I next rediscovered Hitchens sometime in 2009. At the time, I had recently gotten engaged to my now wife and was in the middle of a deep evaluation of what my Jewish religion meant to me in light of my plans to marry a wonderful non Jewish woman. Even though I had been raised in a completely secular Kibbutz in Northern Israel, and had an atheistic father and a mother who never cared much for religion, Judaism always seemed important to me; if only because I felt it contained a certain sanctimonious cultural identity that had been persecuted for so long, and that I felt pride having physically defended. I am tremendously grateful to my wife for indulging what I now know was a subjective, and quite nonsensical, attempt to ensure that our future children would come out Jewish. Till this day I still harbor a small yet persistent feeling of embarrassment, having dragged both of us through a procession of meetings with various rabbis; attempting to begin the ludicrous “conversion” process that would have eventuated with a small number of humans proclaiming that my fiancé was now somehow a different type of human from what she was before, and declaring that she is a Jew.

It was during this confusing stage that I began to invariably come across Hitchens’ writings and debates on the subject of religion. Like millions of other people, I too was swept up by his eloquence, passion, and articulate humor. But I found myself, again, slightly embarrassed, having had the apparent need for such potent anti religious medicine, administered by one of the world’s leading specialists, in order to rid me of such a mild Reform Jewish malady. I would have liked to believe that as an educated adult, I could have managed to pull back the veil of Oz on my own, and to uncover the fact that behind it there is nothing but bluff. But alas, I must admit that I did seem to need some help to shake me loose from my silly religious delusions – even the mild ones of the Reform Jewish sect. Now that my wife and I have been happily married for close to two years, and are expecting a baby boy any day now, I am eternally grateful for having been shown how to shake off the ludicrous religious chain that might have kept us from culling the living flowers of the happiest and most fulfilling time of our lives.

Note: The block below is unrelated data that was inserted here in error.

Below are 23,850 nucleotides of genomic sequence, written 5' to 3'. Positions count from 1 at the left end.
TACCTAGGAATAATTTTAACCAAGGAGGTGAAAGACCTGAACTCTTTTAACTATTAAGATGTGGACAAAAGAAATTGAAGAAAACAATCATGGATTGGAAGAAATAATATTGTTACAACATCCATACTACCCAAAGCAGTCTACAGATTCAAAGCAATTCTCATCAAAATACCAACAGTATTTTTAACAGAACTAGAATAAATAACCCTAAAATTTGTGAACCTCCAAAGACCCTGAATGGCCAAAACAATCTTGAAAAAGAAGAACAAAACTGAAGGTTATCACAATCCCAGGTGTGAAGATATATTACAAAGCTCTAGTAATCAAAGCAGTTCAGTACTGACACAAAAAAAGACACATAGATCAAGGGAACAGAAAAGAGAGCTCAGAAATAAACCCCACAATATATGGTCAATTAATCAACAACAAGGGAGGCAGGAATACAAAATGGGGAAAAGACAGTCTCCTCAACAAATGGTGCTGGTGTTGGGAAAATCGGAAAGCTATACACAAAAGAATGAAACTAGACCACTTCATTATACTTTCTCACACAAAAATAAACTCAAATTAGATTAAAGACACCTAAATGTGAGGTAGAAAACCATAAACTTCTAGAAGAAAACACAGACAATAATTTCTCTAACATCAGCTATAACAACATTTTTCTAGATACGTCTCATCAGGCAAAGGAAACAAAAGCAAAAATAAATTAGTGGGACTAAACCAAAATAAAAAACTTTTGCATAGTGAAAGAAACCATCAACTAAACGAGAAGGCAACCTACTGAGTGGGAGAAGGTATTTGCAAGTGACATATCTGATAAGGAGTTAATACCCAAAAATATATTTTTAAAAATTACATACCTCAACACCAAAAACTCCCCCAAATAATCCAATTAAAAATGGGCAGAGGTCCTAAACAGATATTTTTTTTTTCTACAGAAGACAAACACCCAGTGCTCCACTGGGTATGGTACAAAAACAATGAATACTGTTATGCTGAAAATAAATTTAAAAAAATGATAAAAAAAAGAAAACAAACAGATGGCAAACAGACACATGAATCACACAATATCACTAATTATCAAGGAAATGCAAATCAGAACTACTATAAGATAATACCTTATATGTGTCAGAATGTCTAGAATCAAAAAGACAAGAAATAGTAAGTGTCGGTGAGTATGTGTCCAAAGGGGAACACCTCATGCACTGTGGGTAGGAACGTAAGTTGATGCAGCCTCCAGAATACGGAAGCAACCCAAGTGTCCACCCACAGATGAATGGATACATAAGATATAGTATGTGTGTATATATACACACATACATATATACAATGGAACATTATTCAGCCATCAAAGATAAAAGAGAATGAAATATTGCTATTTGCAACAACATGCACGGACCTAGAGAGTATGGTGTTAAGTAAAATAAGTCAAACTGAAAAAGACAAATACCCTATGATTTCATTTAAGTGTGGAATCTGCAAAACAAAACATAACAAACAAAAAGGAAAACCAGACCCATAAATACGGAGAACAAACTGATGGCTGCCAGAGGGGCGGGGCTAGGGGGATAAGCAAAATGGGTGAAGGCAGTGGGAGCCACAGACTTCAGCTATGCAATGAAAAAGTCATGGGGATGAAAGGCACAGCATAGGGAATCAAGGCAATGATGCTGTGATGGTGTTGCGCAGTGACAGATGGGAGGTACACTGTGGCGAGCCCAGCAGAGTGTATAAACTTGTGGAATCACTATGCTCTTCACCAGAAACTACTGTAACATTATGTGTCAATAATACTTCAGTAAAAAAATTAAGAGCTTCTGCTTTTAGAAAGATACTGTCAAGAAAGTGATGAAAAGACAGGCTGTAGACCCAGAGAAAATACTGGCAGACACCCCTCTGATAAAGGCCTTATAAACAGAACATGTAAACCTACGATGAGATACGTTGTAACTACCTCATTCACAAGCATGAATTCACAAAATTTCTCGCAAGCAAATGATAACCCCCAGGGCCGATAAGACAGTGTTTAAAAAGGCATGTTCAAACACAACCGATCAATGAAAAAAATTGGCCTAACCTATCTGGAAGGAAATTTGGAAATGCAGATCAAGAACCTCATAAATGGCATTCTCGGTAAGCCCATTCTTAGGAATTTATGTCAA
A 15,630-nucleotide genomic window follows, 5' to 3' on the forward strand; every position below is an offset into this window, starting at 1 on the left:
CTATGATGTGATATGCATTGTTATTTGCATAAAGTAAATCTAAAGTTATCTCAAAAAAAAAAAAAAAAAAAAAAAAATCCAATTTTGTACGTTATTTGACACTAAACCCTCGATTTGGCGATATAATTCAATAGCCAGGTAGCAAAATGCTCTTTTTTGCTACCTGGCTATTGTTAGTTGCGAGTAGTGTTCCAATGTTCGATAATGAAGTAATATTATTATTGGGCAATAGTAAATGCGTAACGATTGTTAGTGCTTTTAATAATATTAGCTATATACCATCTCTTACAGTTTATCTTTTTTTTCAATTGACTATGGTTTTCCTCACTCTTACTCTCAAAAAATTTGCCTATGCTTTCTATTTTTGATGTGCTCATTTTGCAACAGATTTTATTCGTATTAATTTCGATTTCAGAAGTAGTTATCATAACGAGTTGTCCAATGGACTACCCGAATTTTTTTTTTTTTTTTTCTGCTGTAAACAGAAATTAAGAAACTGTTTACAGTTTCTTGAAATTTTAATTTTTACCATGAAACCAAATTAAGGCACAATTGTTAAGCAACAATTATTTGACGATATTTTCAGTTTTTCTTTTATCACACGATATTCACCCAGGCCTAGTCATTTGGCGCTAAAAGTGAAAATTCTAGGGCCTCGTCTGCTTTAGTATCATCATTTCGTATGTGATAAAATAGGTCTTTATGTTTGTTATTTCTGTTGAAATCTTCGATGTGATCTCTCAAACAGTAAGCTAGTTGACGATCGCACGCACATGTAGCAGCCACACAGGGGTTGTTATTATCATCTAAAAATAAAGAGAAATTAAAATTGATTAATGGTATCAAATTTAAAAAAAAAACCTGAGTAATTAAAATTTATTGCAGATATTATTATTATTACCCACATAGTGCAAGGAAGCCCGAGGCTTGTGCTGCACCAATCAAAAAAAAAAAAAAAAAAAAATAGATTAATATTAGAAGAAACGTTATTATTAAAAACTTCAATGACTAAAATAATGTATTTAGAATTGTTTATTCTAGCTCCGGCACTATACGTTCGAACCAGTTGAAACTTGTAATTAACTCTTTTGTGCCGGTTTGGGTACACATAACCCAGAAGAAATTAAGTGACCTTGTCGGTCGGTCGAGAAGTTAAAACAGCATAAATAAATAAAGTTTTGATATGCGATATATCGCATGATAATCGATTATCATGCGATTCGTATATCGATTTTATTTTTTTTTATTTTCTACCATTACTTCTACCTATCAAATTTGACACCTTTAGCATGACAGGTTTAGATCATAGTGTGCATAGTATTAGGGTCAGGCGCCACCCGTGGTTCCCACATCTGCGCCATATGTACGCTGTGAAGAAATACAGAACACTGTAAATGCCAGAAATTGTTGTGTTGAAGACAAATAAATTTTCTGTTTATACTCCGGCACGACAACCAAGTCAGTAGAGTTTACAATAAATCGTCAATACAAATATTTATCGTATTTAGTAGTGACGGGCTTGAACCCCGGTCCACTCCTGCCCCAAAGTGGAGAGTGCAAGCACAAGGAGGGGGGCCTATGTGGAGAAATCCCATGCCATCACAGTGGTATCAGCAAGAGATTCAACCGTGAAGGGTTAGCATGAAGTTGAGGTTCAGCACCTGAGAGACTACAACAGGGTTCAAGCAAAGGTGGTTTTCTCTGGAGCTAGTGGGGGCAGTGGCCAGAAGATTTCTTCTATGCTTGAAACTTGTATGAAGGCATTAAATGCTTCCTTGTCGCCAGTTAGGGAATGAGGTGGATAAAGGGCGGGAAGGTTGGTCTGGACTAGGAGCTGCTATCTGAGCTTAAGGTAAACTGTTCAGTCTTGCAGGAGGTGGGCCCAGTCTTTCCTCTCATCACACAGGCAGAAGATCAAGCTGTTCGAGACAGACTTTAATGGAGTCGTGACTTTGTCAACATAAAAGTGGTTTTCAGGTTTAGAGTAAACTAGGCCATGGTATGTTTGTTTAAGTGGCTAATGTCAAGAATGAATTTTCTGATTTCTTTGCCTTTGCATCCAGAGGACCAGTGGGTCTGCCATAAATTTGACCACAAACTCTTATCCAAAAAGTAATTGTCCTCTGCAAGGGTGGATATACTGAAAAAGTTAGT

Since then I have tried to read as much of Hitchens’ writings as I can (quite a daunting task), and watch every single Hitchens debate and speech. Last year I had already purchased my ticket to see Hitchens speak at the San Francisco Commonwealth Club, and was also ready to attend the San Francisco Hitch-22 book signing, when it was suddenly announced that his book tour had been canceled due to his falling ill. This February I somehow managed to get myself in to his last debate with Dinesh D’Souza, in Walnut Creek, and saw how a physically frail and soft spoken Hitchens still effortlessly eviscerated the ridiculous religious claims that were laid out by D’Souza. I feel extremely lucky to have seen him do this live, and celebrated this achievement by purchasing a bottle of Johnny Walker Black Label on my way home and emptying a glass or two as I sat down to write. The deep influence that Hitchens had on my life was the chief reason I decided to write my own views on religion for the Examiner.

Hitchens will be sorely missed, and although there will never be another Hitch, it is now time for all of us to pick up where he left off and keep fighting the good fight against all types of tyranny, bullying and superstition – especially in their most common form of organized religion.